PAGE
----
No civil rights movement has ever been successfully enacted alone.
Movements have iconic leaders. Martin Luther King, Jr. Susan B. Anthony. Cesar Chavez. But behind those leaders are coalitions of other ardent advocates fighting fervently for the cause.
While Rosa Parks is a recognizable symbol for refusing to give up her seat, numerous other Montgomerians participated in a 381-day bus boycott to stand up for their right to sit down. And four less familiar reformers – Aurelia S. Browder, Susie McDonald, Mary Louise Smith, and Claudette Colvin – were the plaintiffs in the Browder v. Gayle suit that ultimately resulted in the policy changes that desegregated Montgomery’s public transportation.[i]
Early college high schools also have visionary leaders and champions, three of whom were recently recognized at the 2016 KnowledgeWorks Experience Conference, “Education is a Civil Right – Early College Delivering on the Promise.” However, individuals cannot lead the work on their own.
Advocating for Early College: Step-by-Step
Matt Williams, Vice President of Policy and Advocacy for KnowledgeWorks, outlines three key steps in advocating for a cause. These three steps are presented in the context of early college, but are broadly applicable to other issues.
Step 1: Build the case.
Arm yourself with facts. Know the research that supports early college and how early college links to other local, state, or national priorities.
What research or case studies demonstrate that your approach works?
Look for external research studies that evaluate the impact of your specific approach (early college high schools).
For example, an American Institute for Research study states that early college high schools “mitigate the traditional educational attainment gaps between advantaged and disadvantaged students” and put students “on a different academic trajectory, earning college degrees at higher rates than comparison students.”[ii]
If research on your specific approach is not available, find studies that demonstrate that the components of early college promote student success.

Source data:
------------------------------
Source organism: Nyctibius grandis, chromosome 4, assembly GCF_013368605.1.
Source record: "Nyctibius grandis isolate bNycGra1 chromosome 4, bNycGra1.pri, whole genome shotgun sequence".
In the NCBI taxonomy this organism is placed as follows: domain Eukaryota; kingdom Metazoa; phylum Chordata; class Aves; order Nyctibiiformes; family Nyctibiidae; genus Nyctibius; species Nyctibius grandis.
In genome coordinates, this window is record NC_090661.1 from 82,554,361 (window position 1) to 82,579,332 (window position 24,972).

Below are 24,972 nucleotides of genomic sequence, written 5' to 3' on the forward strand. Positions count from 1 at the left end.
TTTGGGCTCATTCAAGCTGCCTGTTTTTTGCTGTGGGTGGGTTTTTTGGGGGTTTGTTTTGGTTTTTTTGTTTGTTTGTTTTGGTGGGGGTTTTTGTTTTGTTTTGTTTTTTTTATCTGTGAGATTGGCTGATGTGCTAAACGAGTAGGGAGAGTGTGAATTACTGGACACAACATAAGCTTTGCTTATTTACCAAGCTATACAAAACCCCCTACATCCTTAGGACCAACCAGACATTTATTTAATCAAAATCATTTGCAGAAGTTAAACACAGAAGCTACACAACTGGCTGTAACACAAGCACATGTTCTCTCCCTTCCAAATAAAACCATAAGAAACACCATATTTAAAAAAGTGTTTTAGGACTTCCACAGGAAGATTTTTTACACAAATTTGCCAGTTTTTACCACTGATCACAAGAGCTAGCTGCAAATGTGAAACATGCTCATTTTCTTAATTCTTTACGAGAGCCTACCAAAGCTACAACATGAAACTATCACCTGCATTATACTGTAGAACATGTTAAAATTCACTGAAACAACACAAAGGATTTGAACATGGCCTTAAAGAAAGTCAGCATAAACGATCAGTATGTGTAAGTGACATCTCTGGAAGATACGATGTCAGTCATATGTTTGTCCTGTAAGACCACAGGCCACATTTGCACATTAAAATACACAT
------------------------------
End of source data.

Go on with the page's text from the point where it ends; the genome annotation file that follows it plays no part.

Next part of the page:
For example, studies show that rigorous course work in the 9th and 10th grades increase students’ likelihood of graduating high school and going to a four-year college.[iii]
Finally, balance external research with local examples of results.
Be prepared to tell stories of success that bring a policy to life (e.g., Lorain County Early College put first-generation student Jordan Brown on track to earn his bachelor’s degree in biochemistry from Case Western Reserve University and then attend medical school at the Ohio University Heritage School of Osteopathic Medicine.)
How does your work contribute to broader local, state, or national priorities?
Understand the relevance of your issue in today’s political environment.
Know what you’re asking for. Examine the barriers that are prohibiting or obstructing your work (e.g., college eligibility requirements, a lack of autonomy, prohibitive funding structures or other barriers outlined in the Scaling Early College High Schools policy brief.)
For each of the identified problems, generate potential solutions.
Tackle one problem at a time.
Try to anticipate and mitigate possible challenges to enacting your ideal solution.
Know who has the authority to enact or power to influence the solution (e.g., the local school board, state or national legislators, the governor, state department of education, the business community, higher education administrators, parents, students, alumni, etc.)
Step 3: Develop an action plan.
Now, create and enact a course of action. Think about the “who, what, when, where, how and why.”
Who are the current allies and champions you can activate? Who are the key stakeholders you need to reach?
What do the key stakeholders currently know? What do they need to know? What do they need to do?
When can you engage them? When is a change likely to be made (e.g., during a legislative cycle, during budget planning)?
Where should you engage them (e.g., at the capitol, at the school)?
How should you engage them (e.g., an email, a one-on-one briefing, an op-ed, social media, an event)?
Why are you engaging them (e.g., to raise awareness, to build or deepen relationships, to ask for a specific policy change)?
You are an Advocate.
Advocacy often conjures images of backroom deals between men in suits smoking cigars. Scrutiny over lobbying is heightened in this year’s election, with presidential hopefuls claiming they are “not for sale” or that “you can’t buy me.”
However, we all are advocates. We advocate for our favorite sports team, for the brands we love, for the music we like. We advocate for our friends, our loved ones, our children.
We can also advocate for our students. We can build a coalition to drive the change necessary to put students on a path to academic success – during and after high school.
Join the movement. Lead the movement. Education is a civil right.